22 SES 02 D, Inclusion and Diversity in Higher Education Settings
Student indebtedness in the UK has become ubiquitous since the introduction of student loans in the early 1990s. It has been argued that this has had multiple impacts on the student experience, including a fear of debt dissuading prospective students (Callender and Jackson 2005), a link with mental health issues (Cooke et al 2004) and an increased long-term comfort with borrowing (Lea et al 2001).
However, the UK is not in an isolated situation, with many OECD countries moving towards systems that require many of their students to borrow to meet some/all of the costs of their education. Each is unique in history, scale, criteria and the meaning attached to debt by students and wider society. For example, interest and repayment terms vary considerably between countries, potentially influencing behaviour and the individual’s responses to the experience.
Despite the growing issues with student debt, whether incurred through student loans or commercial borrowing, it remains an under-researched phenomenon. In particular, there are no international comparative studies which seek to understand how and why responses to debt may differ within and between countries. This study seeks to address this gap by focusing on three countries in which student indebtedness is widespread: the UK, the US and New Zealand (NZ). These three countries form a useful basis of comparison due to their shared language and elements of their national culture (Hofstede 2001). However, the findings of this study are expected to have a wider relevance for other countries in Europe and beyond.
Being focused on theory development in a relatively new field, this study primarily takes its lead from previous empirical studies. Harrison et al (in press) used rich interview data to reveal a wide range of attitudes to debt among UK undergraduates, proposing seven types ranging from anger to positivity, with most students reporting a stoical acceptance based on an understanding that debt was a ‘necessary evil’ to achieve a graduate career. Haultain et al (2010) suggest that students’ debt attitudes are mainly explained by recourse to just two underlying dimensions: fear of debt and an appreciation of the utility of debt. Using data from the Netherlands, Oosterbeek and van den Broek (2009) argue that an aversion to debt is a key determinant of behaviour. In their large-sample Irish study, Daly et al (2010) find that personality traits including extraversion, neuroticism and openness are significant predictors for commercial borrowing, while Bachan (2013) argues that perceptions of risk are salient.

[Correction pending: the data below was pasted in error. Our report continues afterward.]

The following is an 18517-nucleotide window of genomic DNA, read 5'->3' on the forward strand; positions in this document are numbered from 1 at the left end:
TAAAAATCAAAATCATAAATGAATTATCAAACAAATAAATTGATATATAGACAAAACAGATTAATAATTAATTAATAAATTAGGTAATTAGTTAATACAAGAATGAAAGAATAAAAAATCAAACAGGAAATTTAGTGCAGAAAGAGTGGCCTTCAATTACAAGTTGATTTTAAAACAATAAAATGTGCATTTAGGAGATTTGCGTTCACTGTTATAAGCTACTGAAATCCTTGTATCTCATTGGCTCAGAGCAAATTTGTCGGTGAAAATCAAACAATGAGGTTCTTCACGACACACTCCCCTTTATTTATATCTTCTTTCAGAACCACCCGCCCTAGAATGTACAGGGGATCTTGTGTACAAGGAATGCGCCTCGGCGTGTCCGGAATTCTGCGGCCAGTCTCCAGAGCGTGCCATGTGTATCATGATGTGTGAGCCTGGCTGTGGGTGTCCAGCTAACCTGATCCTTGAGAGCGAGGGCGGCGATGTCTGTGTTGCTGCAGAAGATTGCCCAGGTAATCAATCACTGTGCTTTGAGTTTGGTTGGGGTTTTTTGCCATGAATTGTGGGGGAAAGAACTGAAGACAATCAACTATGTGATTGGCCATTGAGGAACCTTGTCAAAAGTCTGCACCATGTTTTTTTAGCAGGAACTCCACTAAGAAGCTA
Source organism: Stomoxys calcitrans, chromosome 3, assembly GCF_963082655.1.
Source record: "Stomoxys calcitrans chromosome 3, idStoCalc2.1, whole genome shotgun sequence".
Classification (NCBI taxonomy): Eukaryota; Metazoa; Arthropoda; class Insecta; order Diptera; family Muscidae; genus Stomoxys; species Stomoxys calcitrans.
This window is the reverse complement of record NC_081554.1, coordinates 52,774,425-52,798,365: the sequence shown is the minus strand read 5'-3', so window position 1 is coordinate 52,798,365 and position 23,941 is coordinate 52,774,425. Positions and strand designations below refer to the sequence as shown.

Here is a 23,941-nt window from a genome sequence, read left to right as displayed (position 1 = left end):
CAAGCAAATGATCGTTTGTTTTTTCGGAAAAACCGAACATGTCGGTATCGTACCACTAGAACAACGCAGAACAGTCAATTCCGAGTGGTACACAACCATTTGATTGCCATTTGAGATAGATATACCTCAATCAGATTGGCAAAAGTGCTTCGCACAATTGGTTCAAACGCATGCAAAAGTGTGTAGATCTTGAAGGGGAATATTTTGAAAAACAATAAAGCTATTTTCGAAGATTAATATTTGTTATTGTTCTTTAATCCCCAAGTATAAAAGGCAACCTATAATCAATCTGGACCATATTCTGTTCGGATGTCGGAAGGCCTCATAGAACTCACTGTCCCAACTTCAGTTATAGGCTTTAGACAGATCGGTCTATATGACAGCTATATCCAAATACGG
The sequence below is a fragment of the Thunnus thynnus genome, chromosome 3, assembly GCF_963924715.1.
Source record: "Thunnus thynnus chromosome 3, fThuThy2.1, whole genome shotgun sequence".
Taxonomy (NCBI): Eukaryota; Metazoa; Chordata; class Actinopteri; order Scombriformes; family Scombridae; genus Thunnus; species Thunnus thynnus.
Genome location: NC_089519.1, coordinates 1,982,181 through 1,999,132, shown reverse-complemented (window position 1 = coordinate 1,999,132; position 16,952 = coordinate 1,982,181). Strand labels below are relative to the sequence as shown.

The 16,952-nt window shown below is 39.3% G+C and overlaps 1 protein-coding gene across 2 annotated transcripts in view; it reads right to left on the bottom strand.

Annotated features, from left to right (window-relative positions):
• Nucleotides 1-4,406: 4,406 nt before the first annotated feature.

The aim of this study is to explore how attitudes to debt are constructed by contemporary university students, expressed through the following research questions:
- What are the underlying latent variables that construct a students’ affective and cognitive experience of indebtedness?
- Are these related to aspects of individual personality or to demographic circumstances and, if so, what is the nature of the relationship?
- Is the construction of debt attitudes similar between countries and, if not, what aspects of national policy or culture might contribute to the differences?
Bachan, R. (in press) Students expectations of debt in UK higher education. Awaiting publication in Studies in Higher Education. Callendar, C. and J. Jackson (2005) Does the fear of debt deter students from higher education? Journal of Social Policy 34: 509-540. Cooke, R., Barkham, M., Audin, K., Bradley, M. and Davy, J. (2004) Student debt and its relation to student mental health. Journal of Further and Higher Education 28, no.1: 53-66. Daly, M., L. Delaney and S. McManus (2010) Risk attitudes as an independent predictor of debt (Geary Institute discussion paper). Dublin: University College Dublin. Harrison, N., F. Chudry, R. Waller and S. Hatt (in press) Towards a typology of debt attitudes among contemporary young UK undergraduates. Awaiting publication in Journal of Further and Higher Education. Haultain, S., S. Kemp and O. Chernyshenko (2010) The structure of student attitudes to debt. Journal of Economic Psychology 31: 322-330. Hofstede, G. (2001) Culture's Consequences: comparing values, behaviors, institutions, and organizations across nations (2nd ed.). Thousand Oaks: Sage. John, O., E. Donahue and R. Kentle (1991) The Big Five Inventory--Versions 4a and 54. Berkeley: University of California, Berkeley. Lea, S., P. Webley, and G. Bellamy (2001) Student debt: expecting it, spending it and regretting it, in: Scott, A., A. Lewis and S. Lea (eds). Student debt: the causes and consequences of undergraduate borrowing in the UK. Bristol: Policy Press. Oosterbeek, H. and A. van den Broek (2009) An empirical analysis of borrowing behaviour of higher education students in the Netherlands. Economics of Education Review 28: 170-177. Rammstadt, B. and O. John (2007) Measuring personality in one minute or less: A 10-item short version of the Big Five Inventory in English and German. Journal of Research in Personality 41: 203-212.
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